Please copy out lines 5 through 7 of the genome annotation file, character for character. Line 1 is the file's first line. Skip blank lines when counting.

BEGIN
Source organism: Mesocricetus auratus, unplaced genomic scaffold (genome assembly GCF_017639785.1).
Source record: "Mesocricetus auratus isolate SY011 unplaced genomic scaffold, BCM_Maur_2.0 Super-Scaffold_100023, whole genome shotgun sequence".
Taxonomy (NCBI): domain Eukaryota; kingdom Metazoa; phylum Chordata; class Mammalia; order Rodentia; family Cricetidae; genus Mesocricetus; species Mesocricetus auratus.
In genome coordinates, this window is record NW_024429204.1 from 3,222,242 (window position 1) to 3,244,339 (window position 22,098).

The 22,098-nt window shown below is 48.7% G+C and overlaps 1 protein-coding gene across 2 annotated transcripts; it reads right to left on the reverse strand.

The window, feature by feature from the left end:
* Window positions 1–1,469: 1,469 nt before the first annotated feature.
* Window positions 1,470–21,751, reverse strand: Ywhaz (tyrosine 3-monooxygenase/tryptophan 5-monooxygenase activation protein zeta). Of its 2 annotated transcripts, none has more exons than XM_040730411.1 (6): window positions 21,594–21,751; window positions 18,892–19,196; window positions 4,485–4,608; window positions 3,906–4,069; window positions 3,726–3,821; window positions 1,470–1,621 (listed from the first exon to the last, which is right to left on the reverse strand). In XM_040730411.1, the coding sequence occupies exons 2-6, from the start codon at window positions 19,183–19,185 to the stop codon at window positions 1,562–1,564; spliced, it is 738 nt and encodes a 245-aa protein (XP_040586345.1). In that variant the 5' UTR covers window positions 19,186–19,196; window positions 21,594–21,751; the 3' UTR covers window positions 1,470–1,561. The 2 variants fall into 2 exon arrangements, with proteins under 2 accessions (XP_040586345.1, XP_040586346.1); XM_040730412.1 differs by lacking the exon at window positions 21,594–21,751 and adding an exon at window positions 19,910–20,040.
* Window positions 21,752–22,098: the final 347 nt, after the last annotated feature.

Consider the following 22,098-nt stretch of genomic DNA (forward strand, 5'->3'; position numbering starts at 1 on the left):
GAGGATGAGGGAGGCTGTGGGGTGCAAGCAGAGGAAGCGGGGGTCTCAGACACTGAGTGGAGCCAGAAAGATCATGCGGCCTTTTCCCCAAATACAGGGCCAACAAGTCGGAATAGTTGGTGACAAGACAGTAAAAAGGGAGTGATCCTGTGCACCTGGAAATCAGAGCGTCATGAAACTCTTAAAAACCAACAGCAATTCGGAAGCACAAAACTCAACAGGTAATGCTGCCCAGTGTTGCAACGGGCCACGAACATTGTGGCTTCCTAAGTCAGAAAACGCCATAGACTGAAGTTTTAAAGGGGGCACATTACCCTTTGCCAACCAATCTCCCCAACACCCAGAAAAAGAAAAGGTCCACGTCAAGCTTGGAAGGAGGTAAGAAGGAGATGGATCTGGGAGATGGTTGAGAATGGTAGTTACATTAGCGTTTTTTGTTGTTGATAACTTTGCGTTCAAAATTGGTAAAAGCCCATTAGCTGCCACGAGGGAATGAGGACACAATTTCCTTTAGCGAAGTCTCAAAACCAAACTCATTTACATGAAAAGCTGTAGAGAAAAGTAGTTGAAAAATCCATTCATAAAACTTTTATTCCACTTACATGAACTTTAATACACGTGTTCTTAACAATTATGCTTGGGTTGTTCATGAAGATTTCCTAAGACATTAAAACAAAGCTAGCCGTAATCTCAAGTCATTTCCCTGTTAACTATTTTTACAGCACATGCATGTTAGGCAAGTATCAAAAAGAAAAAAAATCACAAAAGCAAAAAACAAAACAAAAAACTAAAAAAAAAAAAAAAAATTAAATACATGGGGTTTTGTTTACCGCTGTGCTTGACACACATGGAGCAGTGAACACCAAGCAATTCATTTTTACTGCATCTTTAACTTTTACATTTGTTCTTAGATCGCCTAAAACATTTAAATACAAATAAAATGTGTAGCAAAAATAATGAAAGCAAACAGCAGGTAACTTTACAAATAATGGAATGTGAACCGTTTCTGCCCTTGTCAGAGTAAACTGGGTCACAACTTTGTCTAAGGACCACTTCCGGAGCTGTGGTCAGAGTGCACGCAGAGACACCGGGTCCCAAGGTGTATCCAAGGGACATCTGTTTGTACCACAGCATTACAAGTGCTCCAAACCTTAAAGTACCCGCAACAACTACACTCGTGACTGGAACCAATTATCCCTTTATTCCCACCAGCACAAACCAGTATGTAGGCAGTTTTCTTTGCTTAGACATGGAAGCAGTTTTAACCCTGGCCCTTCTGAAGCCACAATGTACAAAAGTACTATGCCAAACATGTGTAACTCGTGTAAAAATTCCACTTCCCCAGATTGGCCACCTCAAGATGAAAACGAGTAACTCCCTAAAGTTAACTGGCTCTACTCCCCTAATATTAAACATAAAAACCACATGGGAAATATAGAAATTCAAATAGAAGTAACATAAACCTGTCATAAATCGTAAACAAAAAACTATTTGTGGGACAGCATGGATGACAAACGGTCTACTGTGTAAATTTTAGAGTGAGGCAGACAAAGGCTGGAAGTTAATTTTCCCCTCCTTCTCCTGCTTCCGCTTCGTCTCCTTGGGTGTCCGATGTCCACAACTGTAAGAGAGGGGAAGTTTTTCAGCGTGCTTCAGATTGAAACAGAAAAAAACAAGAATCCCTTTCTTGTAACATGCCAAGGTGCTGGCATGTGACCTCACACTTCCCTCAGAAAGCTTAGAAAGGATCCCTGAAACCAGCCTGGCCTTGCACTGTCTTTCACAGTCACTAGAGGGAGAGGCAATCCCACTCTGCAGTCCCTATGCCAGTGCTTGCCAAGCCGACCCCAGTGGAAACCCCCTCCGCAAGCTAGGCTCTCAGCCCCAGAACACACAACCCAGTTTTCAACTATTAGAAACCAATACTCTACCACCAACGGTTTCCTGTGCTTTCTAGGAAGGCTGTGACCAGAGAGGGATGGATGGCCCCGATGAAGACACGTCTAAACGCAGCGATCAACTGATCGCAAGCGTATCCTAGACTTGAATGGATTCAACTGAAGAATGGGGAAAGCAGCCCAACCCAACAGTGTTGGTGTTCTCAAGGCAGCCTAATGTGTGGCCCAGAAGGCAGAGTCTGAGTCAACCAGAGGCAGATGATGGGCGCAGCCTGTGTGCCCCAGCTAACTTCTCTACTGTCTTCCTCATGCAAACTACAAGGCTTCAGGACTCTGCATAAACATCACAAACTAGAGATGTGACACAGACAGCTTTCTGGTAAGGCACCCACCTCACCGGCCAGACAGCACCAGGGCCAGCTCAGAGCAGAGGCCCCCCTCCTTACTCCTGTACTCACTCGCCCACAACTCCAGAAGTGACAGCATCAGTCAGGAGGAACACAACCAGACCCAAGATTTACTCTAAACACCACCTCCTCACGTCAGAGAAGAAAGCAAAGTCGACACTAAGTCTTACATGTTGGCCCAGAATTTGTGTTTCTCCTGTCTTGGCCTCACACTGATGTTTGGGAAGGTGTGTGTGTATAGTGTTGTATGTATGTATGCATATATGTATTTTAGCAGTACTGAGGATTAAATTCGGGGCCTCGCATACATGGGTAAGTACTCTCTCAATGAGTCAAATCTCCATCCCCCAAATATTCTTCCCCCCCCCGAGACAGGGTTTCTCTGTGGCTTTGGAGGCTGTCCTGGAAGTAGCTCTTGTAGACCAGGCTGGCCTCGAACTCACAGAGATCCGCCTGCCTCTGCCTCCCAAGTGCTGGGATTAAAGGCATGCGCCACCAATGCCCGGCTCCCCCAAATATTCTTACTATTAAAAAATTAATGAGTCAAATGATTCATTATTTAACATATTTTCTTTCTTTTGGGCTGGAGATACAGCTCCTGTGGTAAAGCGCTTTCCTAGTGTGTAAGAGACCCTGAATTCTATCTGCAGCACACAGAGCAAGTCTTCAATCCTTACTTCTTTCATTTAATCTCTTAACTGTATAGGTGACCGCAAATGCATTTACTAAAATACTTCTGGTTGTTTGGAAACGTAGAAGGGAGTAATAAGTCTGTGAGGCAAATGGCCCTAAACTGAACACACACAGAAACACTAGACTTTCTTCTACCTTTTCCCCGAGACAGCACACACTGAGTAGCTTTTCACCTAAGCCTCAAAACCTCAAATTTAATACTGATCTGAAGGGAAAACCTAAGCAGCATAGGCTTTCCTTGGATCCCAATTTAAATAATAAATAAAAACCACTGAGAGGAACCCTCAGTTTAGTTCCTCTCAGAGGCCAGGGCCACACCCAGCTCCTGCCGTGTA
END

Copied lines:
The 22,098-nt window shown below is 48.7% G+C and overlaps 1 protein-coding gene across 2 annotated transcripts; it reads right to left on the reverse strand.

The window, feature by feature from the left end:
* Window positions 1–1,469: 1,469 nt before the first annotated feature.